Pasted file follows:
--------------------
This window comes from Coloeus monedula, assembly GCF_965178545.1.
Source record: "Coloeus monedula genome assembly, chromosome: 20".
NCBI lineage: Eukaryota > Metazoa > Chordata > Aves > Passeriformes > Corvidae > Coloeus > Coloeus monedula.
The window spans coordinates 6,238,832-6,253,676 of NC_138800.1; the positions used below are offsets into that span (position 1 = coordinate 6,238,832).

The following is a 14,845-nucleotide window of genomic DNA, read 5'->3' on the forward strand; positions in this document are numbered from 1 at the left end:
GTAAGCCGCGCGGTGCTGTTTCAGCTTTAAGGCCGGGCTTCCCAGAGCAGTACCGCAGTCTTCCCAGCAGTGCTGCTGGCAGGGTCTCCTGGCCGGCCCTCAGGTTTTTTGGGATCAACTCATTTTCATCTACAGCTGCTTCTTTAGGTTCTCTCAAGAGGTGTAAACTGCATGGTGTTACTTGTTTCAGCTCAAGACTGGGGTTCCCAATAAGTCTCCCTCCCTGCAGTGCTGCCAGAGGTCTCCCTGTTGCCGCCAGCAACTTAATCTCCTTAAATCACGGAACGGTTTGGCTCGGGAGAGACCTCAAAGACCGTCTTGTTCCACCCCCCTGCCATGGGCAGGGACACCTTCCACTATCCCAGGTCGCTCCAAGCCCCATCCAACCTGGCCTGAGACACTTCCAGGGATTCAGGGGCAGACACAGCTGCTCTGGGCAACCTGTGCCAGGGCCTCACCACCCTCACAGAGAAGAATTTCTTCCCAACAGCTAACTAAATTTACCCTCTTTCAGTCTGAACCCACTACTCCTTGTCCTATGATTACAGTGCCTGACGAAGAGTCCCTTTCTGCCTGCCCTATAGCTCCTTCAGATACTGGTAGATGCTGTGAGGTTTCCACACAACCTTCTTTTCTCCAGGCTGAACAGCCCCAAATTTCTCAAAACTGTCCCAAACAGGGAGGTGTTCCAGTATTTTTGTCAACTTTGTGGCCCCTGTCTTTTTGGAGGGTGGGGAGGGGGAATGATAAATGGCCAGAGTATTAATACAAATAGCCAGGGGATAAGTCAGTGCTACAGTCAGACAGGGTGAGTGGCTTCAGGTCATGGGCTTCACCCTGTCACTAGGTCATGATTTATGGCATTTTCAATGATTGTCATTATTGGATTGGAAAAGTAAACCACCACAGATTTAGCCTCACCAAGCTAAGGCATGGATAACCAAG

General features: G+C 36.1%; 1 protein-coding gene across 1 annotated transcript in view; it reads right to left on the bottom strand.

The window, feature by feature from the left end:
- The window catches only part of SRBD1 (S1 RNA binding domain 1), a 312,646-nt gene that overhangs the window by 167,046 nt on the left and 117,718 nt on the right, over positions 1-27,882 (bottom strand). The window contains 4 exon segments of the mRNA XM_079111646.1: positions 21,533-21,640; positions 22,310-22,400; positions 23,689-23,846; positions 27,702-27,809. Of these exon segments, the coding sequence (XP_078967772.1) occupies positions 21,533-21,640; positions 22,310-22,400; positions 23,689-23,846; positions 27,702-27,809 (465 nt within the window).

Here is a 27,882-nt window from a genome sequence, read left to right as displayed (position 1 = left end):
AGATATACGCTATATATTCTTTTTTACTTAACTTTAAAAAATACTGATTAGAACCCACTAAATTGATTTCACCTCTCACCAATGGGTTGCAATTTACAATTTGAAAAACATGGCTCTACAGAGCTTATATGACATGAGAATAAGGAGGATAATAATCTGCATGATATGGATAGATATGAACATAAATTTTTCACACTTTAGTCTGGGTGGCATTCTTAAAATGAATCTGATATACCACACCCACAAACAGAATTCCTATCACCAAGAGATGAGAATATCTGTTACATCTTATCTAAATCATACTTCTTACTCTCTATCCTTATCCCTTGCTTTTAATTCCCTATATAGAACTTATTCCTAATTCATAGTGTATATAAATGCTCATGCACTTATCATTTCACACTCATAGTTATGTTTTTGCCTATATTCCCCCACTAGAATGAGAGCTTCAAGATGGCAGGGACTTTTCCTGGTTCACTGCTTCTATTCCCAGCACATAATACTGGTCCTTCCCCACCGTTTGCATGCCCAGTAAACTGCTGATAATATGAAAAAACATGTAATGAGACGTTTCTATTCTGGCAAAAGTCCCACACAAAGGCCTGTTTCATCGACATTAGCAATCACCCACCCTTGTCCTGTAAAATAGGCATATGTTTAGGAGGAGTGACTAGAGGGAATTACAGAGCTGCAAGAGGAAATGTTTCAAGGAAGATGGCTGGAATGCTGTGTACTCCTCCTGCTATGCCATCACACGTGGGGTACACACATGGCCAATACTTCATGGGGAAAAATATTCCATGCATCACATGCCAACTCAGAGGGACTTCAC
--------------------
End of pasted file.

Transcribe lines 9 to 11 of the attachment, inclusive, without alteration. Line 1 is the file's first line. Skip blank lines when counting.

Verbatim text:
- The window catches only part of SRBD1 (S1 RNA binding domain 1), a 312,646-nt gene that overhangs the window by 167,046 nt on the left and 117,718 nt on the right, over positions 1-27,882 (bottom strand). The window contains 4 exon segments of the mRNA XM_079111646.1: positions 21,533-21,640; positions 22,310-22,400; positions 23,689-23,846; positions 27,702-27,809. Of these exon segments, the coding sequence (XP_078967772.1) occupies positions 21,533-21,640; positions 22,310-22,400; positions 23,689-23,846; positions 27,702-27,809 (465 nt within the window).

Here is a 27,882-nt window from a genome sequence, read left to right as displayed (position 1 = left end):
AGATATACGCTATATATTCTTTTTTACTTAACTTTAAAAAATACTGATTAGAACCCACTAAATTGATTTCACCTCTCACCAATGGGTTGCAATTTACAATTTGAAAAACATGGCTCTACAGAGCTTATATGACATGAGAATAAGGAGGATAATAATCTGCATGATATGGATAGATATGAACATAAATTTTTCACACTTTAGTCTGGGTGGCATTCTTAAAATGAATCTGATATACCACACCCACAAACAGAATTCCTATCACCAAGAGATGAGAATATCTGTTACATCTTATCTAAATCATACTTCTTACTCTCTATCCTTATCCCTTGCTTTTAATTCCCTATATAGAACTTATTCCTAATTCATAGTGTATATAAATGCTCATGCACTTATCATTTCACACTCATAGTTATGTTTTTGCCTATATTCCCCCACTAGAATGAGAGCTTCAAGATGGCAGGGACTTTTCCTGGTTCACTGCTTCTATTCCCAGCACATAATACTGGTCCTTCCCCACCGTTTGCATGCCCAGTAAACTGCTGATAATATGAAAAAACATGTAATGAGACGTTTCTATTCTGGCAAAAGTCCCACACAAAGGCCTGTTTCATCGACATTAGCAATCACCCACCCTTGTCCTGTAAAATAGGCATATGTTTAGGAGGAGTGACTAGAGGGAATTACAGAGCTGCAAGAGGAAATGTTTCAAGGAAGATGGCTGGAATGCTGTGTACTCCTCCTGCTATGCCATCACACGTGGGGTACACACATGGCCAATACTTCATGGGGAAAAATATTCCATGCATCACATGCCAACTCAGAGGGACTTCAC